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NCJ Number: 162072 Find in a Library
Title: Police Victimization From Law and Order: Guns and Roses on "Cops"
Journal: Criminologist  Volume:21  Issue:1  Dated:(January-February 1996)  Pages:1,6,8,10
Author(s): M Hallett
Date Published: 1996
Page Count: 4
Type: Survey
Format: Article
Language: English
Country: United States of America
Annotation: A recent study of police officer attitudes regarding portrayals of police work on reality television programs such as Cops revealed that police regard the dramas' depictions as only partially realistic and suggested that police administrators allow these depictions to promote a public image that supports the police occupational mandate.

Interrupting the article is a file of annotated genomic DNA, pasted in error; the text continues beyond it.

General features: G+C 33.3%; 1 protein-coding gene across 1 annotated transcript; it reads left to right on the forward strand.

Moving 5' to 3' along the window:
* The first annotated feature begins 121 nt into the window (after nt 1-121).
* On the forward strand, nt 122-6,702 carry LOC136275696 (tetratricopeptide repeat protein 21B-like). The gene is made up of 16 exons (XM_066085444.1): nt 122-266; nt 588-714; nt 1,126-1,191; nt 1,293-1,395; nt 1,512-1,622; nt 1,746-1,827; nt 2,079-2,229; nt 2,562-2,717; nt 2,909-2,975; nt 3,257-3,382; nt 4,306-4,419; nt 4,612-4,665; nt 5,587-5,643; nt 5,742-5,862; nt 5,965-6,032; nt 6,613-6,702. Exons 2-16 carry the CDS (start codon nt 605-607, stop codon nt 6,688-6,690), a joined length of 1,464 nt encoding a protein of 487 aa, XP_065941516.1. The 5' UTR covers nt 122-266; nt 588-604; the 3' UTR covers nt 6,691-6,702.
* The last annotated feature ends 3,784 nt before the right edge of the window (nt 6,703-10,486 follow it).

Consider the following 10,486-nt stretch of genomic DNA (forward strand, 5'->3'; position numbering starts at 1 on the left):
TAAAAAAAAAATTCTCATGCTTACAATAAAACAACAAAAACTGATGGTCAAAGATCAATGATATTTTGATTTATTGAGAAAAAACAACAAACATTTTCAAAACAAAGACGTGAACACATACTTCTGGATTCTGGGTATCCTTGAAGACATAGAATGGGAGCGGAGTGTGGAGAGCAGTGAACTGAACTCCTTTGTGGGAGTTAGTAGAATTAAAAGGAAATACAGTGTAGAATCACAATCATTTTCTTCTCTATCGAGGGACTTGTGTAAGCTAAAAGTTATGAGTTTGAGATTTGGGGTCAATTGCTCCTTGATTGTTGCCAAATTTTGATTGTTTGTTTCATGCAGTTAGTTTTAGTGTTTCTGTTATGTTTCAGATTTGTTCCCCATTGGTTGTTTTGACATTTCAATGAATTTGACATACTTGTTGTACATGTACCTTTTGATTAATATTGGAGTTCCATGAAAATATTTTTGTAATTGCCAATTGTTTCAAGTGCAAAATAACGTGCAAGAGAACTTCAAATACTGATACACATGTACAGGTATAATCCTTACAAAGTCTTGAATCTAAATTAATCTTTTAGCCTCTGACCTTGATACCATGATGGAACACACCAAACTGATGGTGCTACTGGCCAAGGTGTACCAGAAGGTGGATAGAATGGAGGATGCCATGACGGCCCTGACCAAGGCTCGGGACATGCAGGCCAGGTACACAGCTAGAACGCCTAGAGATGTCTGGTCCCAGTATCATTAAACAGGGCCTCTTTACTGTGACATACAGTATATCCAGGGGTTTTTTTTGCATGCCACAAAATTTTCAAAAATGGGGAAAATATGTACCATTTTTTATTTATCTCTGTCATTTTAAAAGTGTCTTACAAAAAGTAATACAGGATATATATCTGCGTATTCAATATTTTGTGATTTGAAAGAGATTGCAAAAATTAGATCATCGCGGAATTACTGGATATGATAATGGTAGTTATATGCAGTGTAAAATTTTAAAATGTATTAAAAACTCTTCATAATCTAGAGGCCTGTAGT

Abstract: To gain access to the formerly taboo backstage regions of police work, media production companies offer police officials full editorial control of the footage that is ultimately broadcast. They offer this control because they want dramatic footage and cannot obtain it without the cooperation of the police. At the same time, police are now thoughtfully orchestrating media presentations of their work that is relevant both for themselves and for the television- watching public. Thus, these reality programs ensure that a police-based world view is circulated. However, a truly police-based understanding of the crime problem is distinct from the portrayal of crime on reality television. In reality, police officers rarely use their weapons; most often, they provide assistance to people in difficult situations. Other kinds of crime coverage, such as the Rodney King, Court TV, and the O.J. Simpson trial, are eroding the dramaturgical facade of crime fighter. We are now at a turning point in the dramaturgical history of policing, although police continue to regard image as their main problem. 10 references
Main Term(s): Police work attitudes
Index Term(s): Media coverage; Public Opinion of the Police; Television programming
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